|Introduction||Flora of the Burren|
The Burren is home to a unique array of plants. Species of Alpine and Mediterranean origin coexist in a landscape which is almost at sea level. The climate in the Burren is a mild maritime climate, free from extremes of temperature, and with a high annual rainfall. However, the winter brings strong winds which sweep along the harsh limestone pavements.
Many trees and shrubs exist in the Burren in a 'bonsai' form. The wind prunes the plants, so that they tend to spread out over the surface of the rocks rather than growing upwards. Limestone retains quite a lot of heat, so remaining close to these stones is a good idea! It is a common occurrence to see trees such as ash and sycamore growing no more than a few feet off the ground...
Following are pictures and a brief description of some of the plants to be seen around the Burren. May is usually the best month to see these plants in bloom:
|The Spring Gentian, Gentiana verna
The spring gentian is the plant most commonly associated with the Burren. It's five petals of deep blue surround a centre of white. Flowering from mid April to mid June, this plant is abundant in the Burren, extremely rare elsewhere in Ireland, bar some occurrence on the Aran Islands. Sometimes one may be lucky enough to spot some of the variants of this plant for example the white-petaled var. chionodoxa. The gentian is an alpine plant, preferring high altitudes. However it thrives in it's Burren habitat.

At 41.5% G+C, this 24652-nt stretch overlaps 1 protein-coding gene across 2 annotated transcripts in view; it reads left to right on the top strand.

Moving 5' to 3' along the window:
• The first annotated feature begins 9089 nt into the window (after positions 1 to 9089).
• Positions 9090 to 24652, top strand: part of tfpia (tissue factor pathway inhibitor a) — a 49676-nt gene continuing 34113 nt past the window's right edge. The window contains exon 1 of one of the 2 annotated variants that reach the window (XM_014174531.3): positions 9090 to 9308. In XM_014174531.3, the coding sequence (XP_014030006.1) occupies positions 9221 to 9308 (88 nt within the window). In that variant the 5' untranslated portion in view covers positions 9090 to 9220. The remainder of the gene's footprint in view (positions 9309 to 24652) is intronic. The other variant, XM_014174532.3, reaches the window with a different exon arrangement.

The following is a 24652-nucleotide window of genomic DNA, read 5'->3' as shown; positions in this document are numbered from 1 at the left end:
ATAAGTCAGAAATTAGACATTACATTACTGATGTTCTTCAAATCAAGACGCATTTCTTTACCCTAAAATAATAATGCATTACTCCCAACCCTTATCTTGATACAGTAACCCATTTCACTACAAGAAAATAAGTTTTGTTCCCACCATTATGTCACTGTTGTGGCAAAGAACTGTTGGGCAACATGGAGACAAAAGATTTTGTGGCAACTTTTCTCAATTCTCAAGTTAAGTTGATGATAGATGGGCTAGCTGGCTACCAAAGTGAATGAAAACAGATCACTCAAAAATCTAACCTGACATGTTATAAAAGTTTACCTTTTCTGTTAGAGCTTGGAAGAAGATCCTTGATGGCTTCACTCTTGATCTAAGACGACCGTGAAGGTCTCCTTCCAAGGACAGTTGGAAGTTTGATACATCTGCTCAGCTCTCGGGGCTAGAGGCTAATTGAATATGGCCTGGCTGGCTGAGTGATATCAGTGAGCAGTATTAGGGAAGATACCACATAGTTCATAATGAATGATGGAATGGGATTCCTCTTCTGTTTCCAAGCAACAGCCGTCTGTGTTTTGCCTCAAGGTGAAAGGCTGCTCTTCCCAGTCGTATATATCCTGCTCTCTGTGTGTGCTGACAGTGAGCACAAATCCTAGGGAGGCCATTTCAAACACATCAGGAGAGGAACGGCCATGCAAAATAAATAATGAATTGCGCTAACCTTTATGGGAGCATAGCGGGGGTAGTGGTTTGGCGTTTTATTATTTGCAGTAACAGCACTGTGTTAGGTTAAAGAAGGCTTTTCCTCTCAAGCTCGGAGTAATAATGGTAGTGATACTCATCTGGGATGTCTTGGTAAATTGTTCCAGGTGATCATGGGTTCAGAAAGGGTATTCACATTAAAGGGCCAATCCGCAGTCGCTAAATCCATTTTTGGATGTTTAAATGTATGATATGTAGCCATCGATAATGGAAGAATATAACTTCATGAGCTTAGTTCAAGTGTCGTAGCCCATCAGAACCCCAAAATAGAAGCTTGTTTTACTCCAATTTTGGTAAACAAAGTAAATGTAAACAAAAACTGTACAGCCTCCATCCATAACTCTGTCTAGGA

|The Mountain Aven, Dryas octopetala
The mountain aven is also found widely throught the Burren. The aven is a member of the rose family, and possesses white flowers with a golden centre. The plant can be seen in bloom in May and June, and often booms again until October. The mountain aven grows in great carpets, and is a remarkable sight when in bloom. After the flowers have passed, fluffy fruiting heads appear. The aven is considered an Arctic-Alpine plant
|The Early Purple Orchid, Orchis mascula
The Burren is famous for its orchids, and over 20 species have been catalogued as growing here. The Early Purple Orchid is one of the first to appear, flowering in May. This orchid is characterised by dark spots present on its blunt leaves. Occasionally white Early Purples are seen around the Burren!
|The Fly Orchid, Ophrys insectifera
The Fly Orchid is one of a few of the more unusual orchids in the Burren. Together with the Bee orchid, these plants lure insects to pollinate not by offering nectar or coloured flowers, but flowers which immitate the appearance of a particular species of insect. Insects are attracted in the hope of finding a mate, and as a result pollinate the plants! These orchids are not as common as some of the other species, and therefore are more difficult to find.
|The Wood Anemone, Anemone nemorosa
The wood anemone is not unique to the Burren but is found in some abundance. Here it is seen growning like many plants in the 'grikes' (spaces between the stones) of the limestone pavement. Studies have shown that the atmosphere is rather constant in these grikes and offer an opportunity for plants like this to survive the harsh enviornment in the Burren
|Juniper, Juniperus communis
Juniper is a shrub which is found widely in the Burren. it is a member of the pine family, and grows close to the ground, making it ideal for surviving in the Burren